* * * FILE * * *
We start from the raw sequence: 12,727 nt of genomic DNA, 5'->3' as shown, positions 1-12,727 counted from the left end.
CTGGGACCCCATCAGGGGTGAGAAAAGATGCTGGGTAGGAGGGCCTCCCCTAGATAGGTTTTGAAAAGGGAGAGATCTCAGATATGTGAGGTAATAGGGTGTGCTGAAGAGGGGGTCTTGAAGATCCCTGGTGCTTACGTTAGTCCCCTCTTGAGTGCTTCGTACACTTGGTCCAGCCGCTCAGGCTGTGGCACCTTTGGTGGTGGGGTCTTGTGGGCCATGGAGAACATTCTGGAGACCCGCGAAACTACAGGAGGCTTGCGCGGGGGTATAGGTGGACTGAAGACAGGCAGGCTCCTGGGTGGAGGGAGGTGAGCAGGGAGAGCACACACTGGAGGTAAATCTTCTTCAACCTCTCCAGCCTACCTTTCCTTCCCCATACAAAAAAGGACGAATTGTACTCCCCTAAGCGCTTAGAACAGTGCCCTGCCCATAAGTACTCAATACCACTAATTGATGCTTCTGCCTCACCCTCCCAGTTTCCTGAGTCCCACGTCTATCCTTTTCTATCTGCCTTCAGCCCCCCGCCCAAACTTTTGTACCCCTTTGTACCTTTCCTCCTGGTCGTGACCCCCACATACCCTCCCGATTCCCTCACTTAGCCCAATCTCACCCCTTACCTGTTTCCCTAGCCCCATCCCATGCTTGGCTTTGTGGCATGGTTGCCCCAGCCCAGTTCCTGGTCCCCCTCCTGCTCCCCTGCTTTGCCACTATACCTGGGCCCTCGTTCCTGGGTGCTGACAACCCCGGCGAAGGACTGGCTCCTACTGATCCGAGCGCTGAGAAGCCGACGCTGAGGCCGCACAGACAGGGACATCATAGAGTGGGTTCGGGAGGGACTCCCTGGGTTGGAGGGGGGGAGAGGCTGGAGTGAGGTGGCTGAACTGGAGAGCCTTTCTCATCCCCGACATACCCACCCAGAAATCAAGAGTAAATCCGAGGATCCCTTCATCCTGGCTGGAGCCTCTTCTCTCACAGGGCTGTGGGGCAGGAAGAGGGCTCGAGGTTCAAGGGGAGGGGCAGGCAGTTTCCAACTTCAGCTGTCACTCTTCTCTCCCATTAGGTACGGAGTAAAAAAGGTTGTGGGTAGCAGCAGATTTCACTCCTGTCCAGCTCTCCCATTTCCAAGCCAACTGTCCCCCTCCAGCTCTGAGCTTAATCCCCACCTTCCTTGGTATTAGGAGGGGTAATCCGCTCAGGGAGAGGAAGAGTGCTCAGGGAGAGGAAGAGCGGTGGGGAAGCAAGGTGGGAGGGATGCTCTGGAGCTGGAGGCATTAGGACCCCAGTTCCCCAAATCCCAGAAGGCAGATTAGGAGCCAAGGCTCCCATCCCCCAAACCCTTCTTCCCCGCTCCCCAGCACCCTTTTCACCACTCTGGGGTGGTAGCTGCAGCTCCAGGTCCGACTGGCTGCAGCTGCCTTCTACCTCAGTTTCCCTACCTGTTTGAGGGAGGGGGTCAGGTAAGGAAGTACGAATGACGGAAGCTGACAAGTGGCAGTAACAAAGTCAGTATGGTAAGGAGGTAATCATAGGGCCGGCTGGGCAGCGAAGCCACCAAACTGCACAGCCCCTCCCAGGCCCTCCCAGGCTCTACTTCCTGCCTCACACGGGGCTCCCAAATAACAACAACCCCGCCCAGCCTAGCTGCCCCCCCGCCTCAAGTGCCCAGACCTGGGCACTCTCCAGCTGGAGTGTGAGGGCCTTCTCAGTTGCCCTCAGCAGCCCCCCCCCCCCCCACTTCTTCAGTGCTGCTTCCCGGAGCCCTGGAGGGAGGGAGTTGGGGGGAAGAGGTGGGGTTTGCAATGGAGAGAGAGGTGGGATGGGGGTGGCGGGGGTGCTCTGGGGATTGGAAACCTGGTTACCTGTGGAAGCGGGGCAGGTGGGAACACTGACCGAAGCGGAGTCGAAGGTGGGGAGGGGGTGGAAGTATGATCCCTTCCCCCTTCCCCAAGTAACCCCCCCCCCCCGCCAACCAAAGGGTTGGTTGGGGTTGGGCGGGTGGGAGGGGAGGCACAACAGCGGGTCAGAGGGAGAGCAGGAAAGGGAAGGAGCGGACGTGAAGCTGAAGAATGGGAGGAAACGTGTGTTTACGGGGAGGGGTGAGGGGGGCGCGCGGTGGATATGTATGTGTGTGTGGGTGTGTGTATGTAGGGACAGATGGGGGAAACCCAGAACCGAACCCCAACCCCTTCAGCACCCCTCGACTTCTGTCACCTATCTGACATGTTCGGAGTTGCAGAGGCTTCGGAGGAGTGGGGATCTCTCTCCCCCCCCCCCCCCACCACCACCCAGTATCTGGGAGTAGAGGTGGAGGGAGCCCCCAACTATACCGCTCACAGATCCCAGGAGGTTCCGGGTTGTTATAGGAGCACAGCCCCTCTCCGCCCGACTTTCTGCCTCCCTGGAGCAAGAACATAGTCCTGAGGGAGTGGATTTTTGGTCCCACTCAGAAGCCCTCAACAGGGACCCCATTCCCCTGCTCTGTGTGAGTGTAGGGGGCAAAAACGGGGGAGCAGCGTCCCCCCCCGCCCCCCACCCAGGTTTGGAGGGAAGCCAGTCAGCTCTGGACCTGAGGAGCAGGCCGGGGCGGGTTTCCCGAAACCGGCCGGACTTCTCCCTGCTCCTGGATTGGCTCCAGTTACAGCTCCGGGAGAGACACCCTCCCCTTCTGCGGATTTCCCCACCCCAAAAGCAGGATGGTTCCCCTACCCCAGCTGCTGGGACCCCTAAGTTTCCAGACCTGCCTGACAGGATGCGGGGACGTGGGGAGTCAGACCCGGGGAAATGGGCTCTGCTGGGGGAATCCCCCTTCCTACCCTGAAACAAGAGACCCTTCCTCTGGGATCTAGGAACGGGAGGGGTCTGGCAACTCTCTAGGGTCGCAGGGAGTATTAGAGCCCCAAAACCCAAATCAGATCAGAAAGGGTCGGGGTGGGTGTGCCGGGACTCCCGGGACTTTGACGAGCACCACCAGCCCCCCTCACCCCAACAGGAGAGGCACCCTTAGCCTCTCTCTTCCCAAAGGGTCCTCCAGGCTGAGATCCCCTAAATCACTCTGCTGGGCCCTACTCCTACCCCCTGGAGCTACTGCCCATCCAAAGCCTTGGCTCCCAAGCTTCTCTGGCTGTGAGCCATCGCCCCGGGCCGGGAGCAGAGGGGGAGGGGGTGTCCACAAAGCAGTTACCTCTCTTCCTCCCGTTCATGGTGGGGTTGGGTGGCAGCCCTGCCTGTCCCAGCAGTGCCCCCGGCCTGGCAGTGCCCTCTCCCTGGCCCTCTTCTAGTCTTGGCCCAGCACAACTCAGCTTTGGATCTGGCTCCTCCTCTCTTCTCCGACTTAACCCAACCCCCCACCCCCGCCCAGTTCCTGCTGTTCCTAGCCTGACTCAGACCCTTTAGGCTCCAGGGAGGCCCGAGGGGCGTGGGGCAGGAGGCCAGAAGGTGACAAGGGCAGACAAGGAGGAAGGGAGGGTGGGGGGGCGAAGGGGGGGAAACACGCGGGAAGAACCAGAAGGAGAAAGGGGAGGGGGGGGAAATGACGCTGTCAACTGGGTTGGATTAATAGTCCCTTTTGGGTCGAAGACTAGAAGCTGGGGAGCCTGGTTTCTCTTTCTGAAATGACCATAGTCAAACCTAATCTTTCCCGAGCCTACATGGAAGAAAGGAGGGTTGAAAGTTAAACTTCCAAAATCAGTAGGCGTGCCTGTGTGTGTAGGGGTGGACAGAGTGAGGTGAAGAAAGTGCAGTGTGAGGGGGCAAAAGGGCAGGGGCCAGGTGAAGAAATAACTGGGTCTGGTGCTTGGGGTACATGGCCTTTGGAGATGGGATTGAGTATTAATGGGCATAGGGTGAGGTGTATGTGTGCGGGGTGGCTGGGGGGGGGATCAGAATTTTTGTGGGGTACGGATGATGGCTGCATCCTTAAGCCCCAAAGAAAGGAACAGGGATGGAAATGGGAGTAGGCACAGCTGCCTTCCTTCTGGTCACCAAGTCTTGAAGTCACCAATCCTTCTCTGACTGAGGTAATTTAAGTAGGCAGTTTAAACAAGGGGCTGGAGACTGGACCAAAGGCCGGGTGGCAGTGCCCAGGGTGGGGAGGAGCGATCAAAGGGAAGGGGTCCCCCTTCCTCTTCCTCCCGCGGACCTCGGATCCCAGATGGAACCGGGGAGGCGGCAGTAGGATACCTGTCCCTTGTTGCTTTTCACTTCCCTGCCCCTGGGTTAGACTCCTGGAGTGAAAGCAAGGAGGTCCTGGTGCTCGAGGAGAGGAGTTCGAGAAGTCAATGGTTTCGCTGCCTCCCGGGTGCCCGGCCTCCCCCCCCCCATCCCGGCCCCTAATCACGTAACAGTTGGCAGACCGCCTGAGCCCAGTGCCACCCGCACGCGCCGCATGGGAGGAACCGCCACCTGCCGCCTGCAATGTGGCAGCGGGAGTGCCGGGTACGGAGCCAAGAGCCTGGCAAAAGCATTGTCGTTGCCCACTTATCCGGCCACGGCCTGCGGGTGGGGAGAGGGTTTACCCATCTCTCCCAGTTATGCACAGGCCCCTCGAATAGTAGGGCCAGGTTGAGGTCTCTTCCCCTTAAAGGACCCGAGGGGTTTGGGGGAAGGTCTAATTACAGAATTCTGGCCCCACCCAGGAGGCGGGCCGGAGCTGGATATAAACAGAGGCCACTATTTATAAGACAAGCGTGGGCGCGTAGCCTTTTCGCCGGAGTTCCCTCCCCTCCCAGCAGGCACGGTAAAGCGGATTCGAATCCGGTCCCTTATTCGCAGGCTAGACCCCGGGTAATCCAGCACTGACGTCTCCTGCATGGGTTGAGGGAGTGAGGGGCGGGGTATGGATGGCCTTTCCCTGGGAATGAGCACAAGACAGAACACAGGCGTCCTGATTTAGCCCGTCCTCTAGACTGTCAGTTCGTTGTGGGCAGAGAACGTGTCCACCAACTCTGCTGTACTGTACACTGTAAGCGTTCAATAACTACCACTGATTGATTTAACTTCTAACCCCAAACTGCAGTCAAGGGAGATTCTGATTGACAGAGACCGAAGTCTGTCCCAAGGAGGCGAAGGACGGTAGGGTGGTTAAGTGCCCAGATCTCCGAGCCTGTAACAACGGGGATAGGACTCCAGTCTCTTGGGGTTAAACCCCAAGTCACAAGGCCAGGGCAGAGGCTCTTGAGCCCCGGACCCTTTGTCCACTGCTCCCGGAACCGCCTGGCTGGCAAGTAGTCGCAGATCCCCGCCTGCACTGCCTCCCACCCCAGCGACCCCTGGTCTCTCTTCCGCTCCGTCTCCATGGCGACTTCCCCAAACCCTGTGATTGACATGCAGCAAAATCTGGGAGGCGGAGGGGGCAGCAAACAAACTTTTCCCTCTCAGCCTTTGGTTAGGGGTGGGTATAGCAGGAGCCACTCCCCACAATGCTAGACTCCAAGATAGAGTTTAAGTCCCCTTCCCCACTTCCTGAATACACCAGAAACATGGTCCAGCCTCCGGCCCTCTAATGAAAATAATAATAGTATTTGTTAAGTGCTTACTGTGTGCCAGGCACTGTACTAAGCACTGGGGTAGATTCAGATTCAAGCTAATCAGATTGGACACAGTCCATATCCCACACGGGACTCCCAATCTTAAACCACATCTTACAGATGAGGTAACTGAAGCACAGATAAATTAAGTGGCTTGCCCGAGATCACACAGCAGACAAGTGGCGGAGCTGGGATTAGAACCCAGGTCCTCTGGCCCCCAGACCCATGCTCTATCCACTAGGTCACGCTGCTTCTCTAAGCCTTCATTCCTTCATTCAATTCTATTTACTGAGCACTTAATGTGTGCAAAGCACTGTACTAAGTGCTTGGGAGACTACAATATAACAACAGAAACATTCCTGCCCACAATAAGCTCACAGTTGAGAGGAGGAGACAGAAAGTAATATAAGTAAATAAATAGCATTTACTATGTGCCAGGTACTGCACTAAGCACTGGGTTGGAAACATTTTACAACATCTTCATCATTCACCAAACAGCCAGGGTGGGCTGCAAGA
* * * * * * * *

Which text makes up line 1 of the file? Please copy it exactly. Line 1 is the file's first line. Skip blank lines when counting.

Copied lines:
We start from the raw sequence: 12,727 nt of genomic DNA, 5'->3' as shown, positions 1-12,727 counted from the left end.